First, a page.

Quick Search:

uzh logo
Browse by:
bullet
bullet
bullet
bullet

Zurich Open Repository and Archive

Calogero, S; Grassi, F; Aguzzi, A; Voigtländer, T; Ferrier, P; Ferrari, S; Bianchi, M E (1999). The lack of chromosomal protein Hmg1 does not disrupt cell growth but causes lethal hypoglycaemia in newborn mice. Nature Genetics, 22(3):276-280.

Full text not available from this repository.

View at publisher

Abstract

High mobility group 1 (HMG1) protein is an abundant component of all mammalian nuclei, and related proteins exist in all eukaryotes. HMG1 binds linear DNA with moderate affinity and no sequence specificity, but bends the double helix significantly on binding through the minor groove. It binds with high affinity to DNA that is already sharply bent, such as linker DNA at the entry and exit of nucleosomes; thus, it is considered a structural protein of chromatin. HMG1 is also recruited to DNA by interactions with proteins required for basal and regulated transcriptions and V(D)J recombination. Here we generate mice harbouring deleted Hmg1. Hmg1-/- pups are born alive, but die within 24 hours due to hypoglycaemia. Hmg1-deficient mice survive for several days if given glucose parenterally, then waste away with pleiotropic defects (but no alteration in the immune repertoire). Cell lines lacking Hmg1 grow normally, but the activation of gene expression by the glucocorticoid receptor (GR, encoded by the gene Grl1) is impaired. Thus, Hmg1 is not essential for the overall organization of chromatin in the cell nucleus, but is critical for proper transcriptional control by specific transcription factors.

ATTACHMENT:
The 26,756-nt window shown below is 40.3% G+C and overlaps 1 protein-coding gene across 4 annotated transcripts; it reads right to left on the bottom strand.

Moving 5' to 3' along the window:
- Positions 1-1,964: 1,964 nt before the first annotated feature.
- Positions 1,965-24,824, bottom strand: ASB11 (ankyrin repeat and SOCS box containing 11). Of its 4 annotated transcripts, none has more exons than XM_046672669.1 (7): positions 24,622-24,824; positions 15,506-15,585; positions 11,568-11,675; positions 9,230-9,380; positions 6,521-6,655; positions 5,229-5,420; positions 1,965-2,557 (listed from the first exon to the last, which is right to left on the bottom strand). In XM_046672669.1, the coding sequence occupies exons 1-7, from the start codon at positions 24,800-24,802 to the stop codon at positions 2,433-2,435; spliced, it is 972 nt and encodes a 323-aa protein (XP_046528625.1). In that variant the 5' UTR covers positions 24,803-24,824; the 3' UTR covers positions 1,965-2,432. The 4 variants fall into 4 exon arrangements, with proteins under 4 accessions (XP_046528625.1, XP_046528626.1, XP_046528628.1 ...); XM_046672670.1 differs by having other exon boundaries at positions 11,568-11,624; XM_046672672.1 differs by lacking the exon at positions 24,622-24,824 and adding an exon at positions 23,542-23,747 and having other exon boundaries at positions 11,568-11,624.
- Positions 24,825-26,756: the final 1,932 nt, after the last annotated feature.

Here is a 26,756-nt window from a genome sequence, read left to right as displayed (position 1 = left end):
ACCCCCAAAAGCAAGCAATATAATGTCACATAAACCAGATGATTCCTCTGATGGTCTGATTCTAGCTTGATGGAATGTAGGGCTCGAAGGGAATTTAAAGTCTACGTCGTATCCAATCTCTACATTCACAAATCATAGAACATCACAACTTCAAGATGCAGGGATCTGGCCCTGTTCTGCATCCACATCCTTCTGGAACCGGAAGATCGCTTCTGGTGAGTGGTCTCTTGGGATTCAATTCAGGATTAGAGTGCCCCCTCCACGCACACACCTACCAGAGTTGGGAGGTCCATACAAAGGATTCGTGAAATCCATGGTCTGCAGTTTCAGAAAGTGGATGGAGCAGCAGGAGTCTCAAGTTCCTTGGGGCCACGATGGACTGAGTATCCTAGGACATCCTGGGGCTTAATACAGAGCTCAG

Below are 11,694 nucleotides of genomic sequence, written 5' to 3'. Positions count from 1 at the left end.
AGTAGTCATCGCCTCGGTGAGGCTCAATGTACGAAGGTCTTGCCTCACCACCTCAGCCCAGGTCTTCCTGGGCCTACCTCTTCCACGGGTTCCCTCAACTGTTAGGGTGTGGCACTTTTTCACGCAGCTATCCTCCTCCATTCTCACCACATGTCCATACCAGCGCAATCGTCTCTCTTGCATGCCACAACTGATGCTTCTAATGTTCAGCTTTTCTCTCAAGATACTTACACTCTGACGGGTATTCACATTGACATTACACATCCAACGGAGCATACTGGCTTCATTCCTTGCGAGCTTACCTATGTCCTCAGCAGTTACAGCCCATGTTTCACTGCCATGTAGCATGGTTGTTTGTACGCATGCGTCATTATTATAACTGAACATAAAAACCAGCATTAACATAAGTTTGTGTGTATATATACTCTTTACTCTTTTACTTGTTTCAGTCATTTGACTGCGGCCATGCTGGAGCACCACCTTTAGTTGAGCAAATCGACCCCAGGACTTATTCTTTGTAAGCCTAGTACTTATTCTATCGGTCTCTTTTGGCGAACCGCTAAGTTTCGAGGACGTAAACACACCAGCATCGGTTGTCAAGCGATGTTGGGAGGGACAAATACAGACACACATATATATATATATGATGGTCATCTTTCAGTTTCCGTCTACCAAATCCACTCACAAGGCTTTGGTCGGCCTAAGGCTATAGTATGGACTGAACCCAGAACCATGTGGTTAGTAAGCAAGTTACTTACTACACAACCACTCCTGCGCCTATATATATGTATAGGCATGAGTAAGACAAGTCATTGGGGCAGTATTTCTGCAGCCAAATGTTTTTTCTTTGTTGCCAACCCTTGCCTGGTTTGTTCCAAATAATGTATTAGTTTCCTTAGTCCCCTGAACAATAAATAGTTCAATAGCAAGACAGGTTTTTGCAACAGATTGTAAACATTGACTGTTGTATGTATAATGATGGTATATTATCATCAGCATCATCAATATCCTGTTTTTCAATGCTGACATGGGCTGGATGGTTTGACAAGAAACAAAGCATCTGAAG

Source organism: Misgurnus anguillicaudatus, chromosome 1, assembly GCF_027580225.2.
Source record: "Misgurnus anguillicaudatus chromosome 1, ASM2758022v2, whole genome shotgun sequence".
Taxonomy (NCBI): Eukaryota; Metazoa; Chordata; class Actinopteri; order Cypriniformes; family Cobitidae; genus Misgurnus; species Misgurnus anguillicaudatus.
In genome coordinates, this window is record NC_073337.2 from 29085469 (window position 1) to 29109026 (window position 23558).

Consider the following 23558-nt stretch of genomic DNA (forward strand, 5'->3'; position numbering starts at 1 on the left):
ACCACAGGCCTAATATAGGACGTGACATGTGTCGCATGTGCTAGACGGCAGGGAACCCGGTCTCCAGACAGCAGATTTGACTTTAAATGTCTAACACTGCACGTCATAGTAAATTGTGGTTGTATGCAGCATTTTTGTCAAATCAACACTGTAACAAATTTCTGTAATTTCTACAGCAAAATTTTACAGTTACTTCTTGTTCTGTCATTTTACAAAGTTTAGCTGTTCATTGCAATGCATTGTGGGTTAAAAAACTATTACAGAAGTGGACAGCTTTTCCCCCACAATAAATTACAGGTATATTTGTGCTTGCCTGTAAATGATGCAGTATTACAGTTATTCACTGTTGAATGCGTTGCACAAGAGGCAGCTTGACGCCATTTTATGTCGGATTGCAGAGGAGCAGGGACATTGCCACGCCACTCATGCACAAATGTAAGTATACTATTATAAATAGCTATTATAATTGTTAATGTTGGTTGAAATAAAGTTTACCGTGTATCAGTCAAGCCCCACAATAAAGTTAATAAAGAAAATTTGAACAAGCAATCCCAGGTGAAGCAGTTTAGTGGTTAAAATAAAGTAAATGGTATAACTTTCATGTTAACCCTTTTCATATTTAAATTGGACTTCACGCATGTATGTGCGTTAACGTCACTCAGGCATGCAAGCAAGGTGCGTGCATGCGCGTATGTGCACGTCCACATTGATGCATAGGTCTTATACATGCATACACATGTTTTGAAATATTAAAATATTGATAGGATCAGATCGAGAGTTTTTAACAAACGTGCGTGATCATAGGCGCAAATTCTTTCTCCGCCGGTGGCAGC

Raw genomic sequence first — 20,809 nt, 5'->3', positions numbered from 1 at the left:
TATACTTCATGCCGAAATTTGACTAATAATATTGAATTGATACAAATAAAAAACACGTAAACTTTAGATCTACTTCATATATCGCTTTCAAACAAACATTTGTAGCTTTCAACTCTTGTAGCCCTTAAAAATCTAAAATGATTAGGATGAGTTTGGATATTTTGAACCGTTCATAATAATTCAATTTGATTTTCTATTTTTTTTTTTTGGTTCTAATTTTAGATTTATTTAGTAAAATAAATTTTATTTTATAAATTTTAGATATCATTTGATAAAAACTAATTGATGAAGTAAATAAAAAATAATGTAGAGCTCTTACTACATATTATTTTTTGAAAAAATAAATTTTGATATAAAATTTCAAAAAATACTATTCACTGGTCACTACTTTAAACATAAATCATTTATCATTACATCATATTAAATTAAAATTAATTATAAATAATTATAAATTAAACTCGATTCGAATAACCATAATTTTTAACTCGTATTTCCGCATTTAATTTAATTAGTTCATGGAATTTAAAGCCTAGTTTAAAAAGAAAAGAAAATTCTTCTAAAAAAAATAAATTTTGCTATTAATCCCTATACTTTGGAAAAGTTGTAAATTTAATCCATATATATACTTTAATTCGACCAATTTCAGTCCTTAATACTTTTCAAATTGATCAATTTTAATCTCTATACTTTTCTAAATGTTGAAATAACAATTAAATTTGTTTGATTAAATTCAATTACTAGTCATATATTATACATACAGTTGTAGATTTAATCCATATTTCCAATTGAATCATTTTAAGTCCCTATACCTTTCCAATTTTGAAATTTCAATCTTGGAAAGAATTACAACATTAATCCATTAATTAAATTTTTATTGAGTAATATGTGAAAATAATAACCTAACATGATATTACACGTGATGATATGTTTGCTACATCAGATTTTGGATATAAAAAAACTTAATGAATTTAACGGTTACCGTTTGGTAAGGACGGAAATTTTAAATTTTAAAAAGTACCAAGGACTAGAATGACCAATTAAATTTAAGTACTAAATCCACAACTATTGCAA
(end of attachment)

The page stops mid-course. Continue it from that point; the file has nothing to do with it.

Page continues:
Citations

Altmetrics

Additional indexing

Item Type:Journal Article, refereed
Communities & Collections:04 Faculty of Medicine > University Hospital Zurich > Institute of Neuropathology
DDC:570 Life sciences; biology
610 Medicine & health
Language:English
Date:1 July 1999
Deposited On:11 Feb 2008 12:25
Last Modified:23 Nov 2012 15:35
Publisher:Nature Publishing Group
ISSN:1061-4036
Publisher DOI:10.1038/10338
PubMed ID:10391216

Users (please log in): suggest update or correction for this item

Repository Staff Only: item control page